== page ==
But the report never reached the Menlo Park City Clerk on Thursday.
Mr. Jimenez told The Almanac on Oct. 22 that the report had been sent via overnight mail to the city, and should have arrived Friday.
However, city offices were closed on Friday, as they are every other week.
He did provide The Almanac with an electronic copy of the report. It shows $22,000 total in monetary contributions, donated from the two unions who filed an unsuccessful lawsuit to keep Measure L off the ballot.
An estimated $22,050 in non-monetary contributions came from those same two unions — SEIU and the American Federation of State, County, and Municipal Employees (AFSCME) — as well as a third, Californians for Health Care and Retirement Security.
City Clerk Margaret Roberts confirmed that she didn't receive a copy of the report on Oct. 21, but said unless someone files an official complaint with the state's Fair Political Practices Commission, sanctions against the group are unlikely.
She did get a fax earlier this month showing a $15,000 contribution from SEIU to the "No on Measure L" committee.
Residents of Menlo Park reported receiving mailers from the committee during the past week. The return address? The San Carlos headquarters for SEIU Local 521.
The financial report indicates the group has spent about $13,000 so far on mailers.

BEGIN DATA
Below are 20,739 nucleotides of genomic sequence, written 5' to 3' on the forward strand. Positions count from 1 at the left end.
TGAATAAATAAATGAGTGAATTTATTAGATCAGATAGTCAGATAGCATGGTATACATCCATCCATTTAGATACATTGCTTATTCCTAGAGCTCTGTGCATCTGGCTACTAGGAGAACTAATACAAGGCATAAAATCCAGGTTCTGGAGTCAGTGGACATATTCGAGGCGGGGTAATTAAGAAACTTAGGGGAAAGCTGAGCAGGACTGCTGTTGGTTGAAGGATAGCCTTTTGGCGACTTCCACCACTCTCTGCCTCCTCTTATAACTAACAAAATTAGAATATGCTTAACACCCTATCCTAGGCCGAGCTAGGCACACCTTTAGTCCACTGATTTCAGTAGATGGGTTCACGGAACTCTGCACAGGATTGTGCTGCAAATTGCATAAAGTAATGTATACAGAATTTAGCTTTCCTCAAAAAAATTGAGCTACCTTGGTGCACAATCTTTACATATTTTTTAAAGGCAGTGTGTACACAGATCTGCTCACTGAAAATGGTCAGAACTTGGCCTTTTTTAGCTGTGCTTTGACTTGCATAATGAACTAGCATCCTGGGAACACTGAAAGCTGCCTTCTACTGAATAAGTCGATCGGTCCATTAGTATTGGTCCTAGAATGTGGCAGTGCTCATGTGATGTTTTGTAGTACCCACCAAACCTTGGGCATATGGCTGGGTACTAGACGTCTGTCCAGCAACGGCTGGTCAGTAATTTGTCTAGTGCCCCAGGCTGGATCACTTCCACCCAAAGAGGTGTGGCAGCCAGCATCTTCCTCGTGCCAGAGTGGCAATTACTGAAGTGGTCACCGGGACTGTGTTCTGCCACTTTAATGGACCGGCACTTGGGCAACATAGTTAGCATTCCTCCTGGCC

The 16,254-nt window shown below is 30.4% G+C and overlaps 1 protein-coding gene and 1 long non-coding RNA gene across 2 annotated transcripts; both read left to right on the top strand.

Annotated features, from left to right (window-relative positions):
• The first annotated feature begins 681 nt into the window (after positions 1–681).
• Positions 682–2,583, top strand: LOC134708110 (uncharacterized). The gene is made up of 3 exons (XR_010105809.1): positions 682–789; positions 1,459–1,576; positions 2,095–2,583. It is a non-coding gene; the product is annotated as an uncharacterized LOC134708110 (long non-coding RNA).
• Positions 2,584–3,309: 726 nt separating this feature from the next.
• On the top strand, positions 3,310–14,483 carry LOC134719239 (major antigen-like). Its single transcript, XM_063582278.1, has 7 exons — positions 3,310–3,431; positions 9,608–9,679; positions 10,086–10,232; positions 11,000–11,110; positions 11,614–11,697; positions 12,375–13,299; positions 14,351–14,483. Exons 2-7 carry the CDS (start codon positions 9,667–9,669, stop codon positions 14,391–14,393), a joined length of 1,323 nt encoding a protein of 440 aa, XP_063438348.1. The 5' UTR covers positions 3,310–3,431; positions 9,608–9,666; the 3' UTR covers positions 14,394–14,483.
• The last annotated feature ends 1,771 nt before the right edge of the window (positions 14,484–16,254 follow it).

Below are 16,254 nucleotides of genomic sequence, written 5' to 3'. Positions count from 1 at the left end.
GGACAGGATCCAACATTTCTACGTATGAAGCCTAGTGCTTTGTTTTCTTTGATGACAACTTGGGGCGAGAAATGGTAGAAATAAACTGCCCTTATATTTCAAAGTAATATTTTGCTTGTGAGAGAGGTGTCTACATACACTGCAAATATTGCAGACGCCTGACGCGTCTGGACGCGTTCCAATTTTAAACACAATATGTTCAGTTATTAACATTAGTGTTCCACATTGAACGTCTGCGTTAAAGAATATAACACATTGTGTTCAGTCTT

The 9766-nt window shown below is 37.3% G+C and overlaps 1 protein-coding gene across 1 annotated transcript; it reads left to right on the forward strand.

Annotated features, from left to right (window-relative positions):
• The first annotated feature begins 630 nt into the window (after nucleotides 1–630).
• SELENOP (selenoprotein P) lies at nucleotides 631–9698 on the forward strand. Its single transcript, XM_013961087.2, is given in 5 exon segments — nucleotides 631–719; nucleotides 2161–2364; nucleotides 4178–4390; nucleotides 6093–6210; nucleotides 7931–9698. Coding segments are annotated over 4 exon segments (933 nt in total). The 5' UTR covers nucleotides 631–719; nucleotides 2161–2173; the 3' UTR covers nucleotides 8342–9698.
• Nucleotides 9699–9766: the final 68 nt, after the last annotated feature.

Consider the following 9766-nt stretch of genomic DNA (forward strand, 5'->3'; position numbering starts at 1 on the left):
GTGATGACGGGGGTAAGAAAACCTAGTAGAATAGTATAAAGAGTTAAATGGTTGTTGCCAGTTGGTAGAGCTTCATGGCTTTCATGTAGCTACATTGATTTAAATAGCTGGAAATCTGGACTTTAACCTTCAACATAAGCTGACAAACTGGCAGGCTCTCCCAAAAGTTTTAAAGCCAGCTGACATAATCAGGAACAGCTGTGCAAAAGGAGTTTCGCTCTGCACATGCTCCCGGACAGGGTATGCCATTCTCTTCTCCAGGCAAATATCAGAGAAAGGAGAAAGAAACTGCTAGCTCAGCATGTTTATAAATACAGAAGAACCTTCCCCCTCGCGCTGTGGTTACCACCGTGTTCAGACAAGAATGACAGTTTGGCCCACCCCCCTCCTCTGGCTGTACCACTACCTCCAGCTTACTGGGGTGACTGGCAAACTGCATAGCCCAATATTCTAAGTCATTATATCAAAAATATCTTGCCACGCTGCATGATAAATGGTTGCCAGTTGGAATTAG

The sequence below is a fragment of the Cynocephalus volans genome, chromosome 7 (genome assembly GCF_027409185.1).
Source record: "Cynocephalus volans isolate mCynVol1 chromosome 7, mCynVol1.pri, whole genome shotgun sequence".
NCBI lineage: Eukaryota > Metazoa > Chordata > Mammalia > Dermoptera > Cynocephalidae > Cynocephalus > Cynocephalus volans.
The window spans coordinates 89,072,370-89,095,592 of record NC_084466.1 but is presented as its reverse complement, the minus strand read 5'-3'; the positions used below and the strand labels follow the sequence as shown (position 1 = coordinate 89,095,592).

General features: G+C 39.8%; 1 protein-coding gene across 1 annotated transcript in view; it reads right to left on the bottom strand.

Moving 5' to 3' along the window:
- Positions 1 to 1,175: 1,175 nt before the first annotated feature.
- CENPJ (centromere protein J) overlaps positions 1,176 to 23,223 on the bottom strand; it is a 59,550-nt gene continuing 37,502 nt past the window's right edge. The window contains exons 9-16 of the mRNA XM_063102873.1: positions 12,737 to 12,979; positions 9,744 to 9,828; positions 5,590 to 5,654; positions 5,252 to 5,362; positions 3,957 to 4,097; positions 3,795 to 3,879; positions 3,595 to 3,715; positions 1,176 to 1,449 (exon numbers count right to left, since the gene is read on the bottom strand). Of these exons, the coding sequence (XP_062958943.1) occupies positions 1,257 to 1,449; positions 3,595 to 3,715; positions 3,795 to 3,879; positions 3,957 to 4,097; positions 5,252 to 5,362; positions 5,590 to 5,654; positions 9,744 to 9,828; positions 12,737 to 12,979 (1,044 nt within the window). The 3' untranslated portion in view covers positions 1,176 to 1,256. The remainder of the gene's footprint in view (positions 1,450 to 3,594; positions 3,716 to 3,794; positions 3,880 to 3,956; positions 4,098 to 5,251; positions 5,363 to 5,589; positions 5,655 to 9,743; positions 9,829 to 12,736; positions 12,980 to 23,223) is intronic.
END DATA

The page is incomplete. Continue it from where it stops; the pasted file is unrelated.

Yes on Measure L
On the other hand, the "Yes on Measure L" crowd filed on time. Their financial report showed $200 in donations between Oct. 1 and Oct. 16, split evenly between Menlo Park attorneys Robert Grant and Michael Brandt.
That brings the total monetary contributions to the committee to $24,194.
"Yes on Measure L" also reported $1,174 in non-monetary contributions, but didn't provide an itemized description since those occurred during a previous reporting period.
If donations decreased, so did expenses during this round, to $2,231; the first filing period included the legal costs of defending the measure against a lawsuit filed by SEIU and another union to keep it off the ballot.
The unions may mount a post-election legal challenge. The "Yes on Measure L" committee still has $4,069 remaining in its bank account.
The ballot measure seeks to raise the minimum retirement age for new public employees, excluding police officers, by five years to 60, and also decrease their maximum pension benefits by 0.7 percentage points to 2 percent of their highest annual salary averaged over three years.